I’m not sure what it all means, but we seem to have a strong desire to hear from the dead. Especially concerning the period of time and history that the Spoon River Anthology monologues were first written about by Edger Lee Masters. His series of poems were written in an attempt to demystify the life of small town America in the early 1900’s. With this musical jamboree style adaptation, Spoon River, brought to NYC by the highly inventive Soulpepper Theatre Company from Toronto (my homeland), director Albert Schultz (Co-Creator), in collaboration with composer Mike Ross (Co-Adaptor, Music Director & Performer), stay close to the text and the ideas of Masters. Within their creation, numerous and small intimate glimpses are given into the quintessential rural life. It brings to mind Our Town, and also a personal Canadian favorite, (one we did in my high school in London, Ontario), Peter Colley’s The Donnellys. Both stage plays have moments from beyond the grave, and give spoken words to dead souls. They both tend to stay more focused on one particular and distinct storyline; for Our Town, Thorton Wilder staged Act III in the graveyard of Grover’s Corners in order to explore death and dying in America through the everyday lives of its early twentieth century citizens, while The Donnellys takes a look into rural Canadian small mindedness through the telling of a piece of disturbing history from the same time period. (If you never have heard of the Donnellys, give it a look here.)
But Soulpepper’s Spoon River has a lot more ground to cover. Masters’ collection contains poems about two hundred and twelve separate characters, all providing two-hundred forty-four accounts of complex small town lives. Most of the power is in the minute details of forgotten scenarios as time surrounding them dutifully marches on. And although discarded by the history books, these moments are meaningful and significant to those involved. The poems create an unabashed landscape of the community of the town of Spoon River, a fictional creation of Masters. In the award-winning musical adaptation, Ross and Schultz attempt to share these stories that come from the other side of the grave, about the townfolk’s lives, loves, regrets, and in some cases, their joy.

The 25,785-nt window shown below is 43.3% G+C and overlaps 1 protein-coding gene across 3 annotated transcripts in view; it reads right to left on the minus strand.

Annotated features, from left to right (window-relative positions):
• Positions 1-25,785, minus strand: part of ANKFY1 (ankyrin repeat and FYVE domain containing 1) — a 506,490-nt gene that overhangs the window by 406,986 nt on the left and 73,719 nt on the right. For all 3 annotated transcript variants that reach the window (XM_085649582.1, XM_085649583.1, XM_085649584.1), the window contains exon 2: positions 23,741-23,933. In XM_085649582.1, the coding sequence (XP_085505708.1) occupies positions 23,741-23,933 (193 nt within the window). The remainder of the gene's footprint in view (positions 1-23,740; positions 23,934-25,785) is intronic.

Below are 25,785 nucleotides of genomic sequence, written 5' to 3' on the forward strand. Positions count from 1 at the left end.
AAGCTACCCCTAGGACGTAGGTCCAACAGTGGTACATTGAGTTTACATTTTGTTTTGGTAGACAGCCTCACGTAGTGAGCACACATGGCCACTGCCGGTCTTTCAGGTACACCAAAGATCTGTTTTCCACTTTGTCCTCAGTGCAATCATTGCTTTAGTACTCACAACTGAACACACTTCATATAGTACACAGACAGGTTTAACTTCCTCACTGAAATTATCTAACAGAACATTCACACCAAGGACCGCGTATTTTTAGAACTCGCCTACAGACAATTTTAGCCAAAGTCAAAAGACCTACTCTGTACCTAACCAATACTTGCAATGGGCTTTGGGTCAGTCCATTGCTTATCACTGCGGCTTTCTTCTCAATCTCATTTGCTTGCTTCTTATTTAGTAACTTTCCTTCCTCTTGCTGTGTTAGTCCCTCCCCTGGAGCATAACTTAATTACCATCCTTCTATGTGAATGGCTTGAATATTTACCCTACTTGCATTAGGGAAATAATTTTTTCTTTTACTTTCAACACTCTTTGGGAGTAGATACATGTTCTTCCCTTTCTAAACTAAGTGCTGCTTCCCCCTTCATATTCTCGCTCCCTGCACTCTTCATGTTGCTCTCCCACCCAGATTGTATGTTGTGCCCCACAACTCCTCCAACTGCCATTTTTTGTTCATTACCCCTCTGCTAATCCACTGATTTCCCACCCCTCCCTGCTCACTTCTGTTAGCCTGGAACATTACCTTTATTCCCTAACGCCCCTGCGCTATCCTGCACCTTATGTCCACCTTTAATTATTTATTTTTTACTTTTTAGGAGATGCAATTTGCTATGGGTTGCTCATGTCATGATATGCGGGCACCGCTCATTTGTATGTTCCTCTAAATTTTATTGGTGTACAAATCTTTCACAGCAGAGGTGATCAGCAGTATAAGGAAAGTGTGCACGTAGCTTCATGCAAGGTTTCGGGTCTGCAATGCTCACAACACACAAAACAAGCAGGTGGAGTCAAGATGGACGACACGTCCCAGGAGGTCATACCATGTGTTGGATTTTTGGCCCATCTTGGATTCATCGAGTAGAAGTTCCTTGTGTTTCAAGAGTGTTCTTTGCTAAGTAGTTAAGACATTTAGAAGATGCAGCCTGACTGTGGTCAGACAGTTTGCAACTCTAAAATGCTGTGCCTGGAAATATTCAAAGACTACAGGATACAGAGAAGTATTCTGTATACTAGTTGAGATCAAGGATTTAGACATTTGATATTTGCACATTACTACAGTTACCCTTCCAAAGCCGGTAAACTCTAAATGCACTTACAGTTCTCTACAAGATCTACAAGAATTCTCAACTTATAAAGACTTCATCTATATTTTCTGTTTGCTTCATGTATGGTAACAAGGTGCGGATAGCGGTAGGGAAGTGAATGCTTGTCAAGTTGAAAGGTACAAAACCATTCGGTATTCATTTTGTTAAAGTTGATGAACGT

Luckily for us, composer Mike Ross celebrates these wondrous souls more than anything else. He wants to explore and affirm the gift of life, even while acknowledging death and dying. Spoon River chronicles the pain, disappointment, regret, and the discomfort of living, along side the passionate love and lust that pulse through it all. As we are ushered into the theatre, we step back in time and arrive at the funeral and burial of Bertie Hume (a very still Hailey Gillis), a young woman who we are told “fed on life” by Mr. Pollard. Majestically and respectfully played by Diego Matamoros (Soulpepper’s Cage), he leads us in and tells of Bertie, the wonderful woman who is to be buried tonight up on that hill just outside of the small town of Spoon River. “Bertie Hume is at rest now. With our Edmund. And all the others. Sleepin’ “, but not so quietly, we soon find out.